Zoo-reared northern leopard frogs released at Columbia National Wildlife Refuge
Hundreds of northern leopard frogs, froglets and tadpoles reared at the Oregon Zoo are hopping back into the wild this month, thanks to a collaborative effort to save one of the last remaining Northwest populations of this endangered species.
The release included 259 tadpoles and 156 froglets, which hatched from eggs collected by the Washington Department of Fish and Wildlife earlier this year. The tiny frogs spent the spring and summer growing in a protected area at the zoo before being released into the Columbia National Wildlife Refuge earlier this month.
“We care for the eggs, and then the tadpoles once they hatch,” said Jennifer Osburn Eliot, who oversees the zoo’s frog-rearing efforts. “Young frogs have a much better chance at surviving in the wild.”
The recovery effort is made possible by a partnership with the Washington Department of Fish and Wildlife, U.S. Fish and Wildlife Service, Washington State University and Northwest Trek Wildlife Park.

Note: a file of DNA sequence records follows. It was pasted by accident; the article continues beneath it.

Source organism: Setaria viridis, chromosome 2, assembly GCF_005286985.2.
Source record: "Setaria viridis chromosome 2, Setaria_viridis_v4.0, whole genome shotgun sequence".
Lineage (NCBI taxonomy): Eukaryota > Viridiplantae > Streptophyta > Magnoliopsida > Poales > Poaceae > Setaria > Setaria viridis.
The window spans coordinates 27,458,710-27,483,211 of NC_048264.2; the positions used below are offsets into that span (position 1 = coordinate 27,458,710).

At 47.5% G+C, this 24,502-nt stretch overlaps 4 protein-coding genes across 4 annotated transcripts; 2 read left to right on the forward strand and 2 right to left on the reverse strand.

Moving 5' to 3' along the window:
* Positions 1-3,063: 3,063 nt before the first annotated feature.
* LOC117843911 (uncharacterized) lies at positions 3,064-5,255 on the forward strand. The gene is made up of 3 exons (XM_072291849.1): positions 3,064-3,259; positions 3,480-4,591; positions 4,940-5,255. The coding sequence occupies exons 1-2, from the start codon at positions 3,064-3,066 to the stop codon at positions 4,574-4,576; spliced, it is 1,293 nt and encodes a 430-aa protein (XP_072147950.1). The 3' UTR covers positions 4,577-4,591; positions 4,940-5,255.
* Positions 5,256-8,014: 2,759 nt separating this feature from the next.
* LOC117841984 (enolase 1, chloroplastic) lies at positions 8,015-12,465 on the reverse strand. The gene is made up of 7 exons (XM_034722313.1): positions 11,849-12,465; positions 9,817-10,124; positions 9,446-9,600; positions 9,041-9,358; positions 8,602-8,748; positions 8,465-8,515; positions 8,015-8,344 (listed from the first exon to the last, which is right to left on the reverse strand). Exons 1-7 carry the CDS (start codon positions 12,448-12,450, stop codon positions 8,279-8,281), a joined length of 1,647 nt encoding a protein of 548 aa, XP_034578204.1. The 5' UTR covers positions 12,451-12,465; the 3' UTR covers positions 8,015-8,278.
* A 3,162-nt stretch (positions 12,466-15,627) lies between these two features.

Once abundant throughout North America, northern leopard frogs are rapidly disappearing from their native ranges in Washington, Oregon and western Canada. In Washington, where the zoo-reared froglets were released, the species has been listed as endangered since 1999 and only one known population remains.
“Each little tadpole or froglet that goes back to the wild is a win for this species,” Eliot said.
Biologists attribute the frogs’ decline to a combination of threats, including habitat loss, disease, predation by bullfrogs, pollution and climate change. By head-starting them, the zoo and its conservation partners are hoping to replenish the northern leopard frog population in the region.
Helping the frogs — and the wetland habitat they depend on — will benefit other species as well, conservationists say.
“Northern leopard frogs are an important indicator of water quality,” said Emily Grabowsky, WDFW biologist. “If we can improve and conserve wetland habitat that is good for frogs, we will also benefit other species ranging from other amphibians to waterfowl and deer.”
Funding for the northern leopard frog reintroduction is being provided through a competitive state wildlife grant awarded to WDFW from USFWS’s Wildlife and Sport Fish Restoration program.
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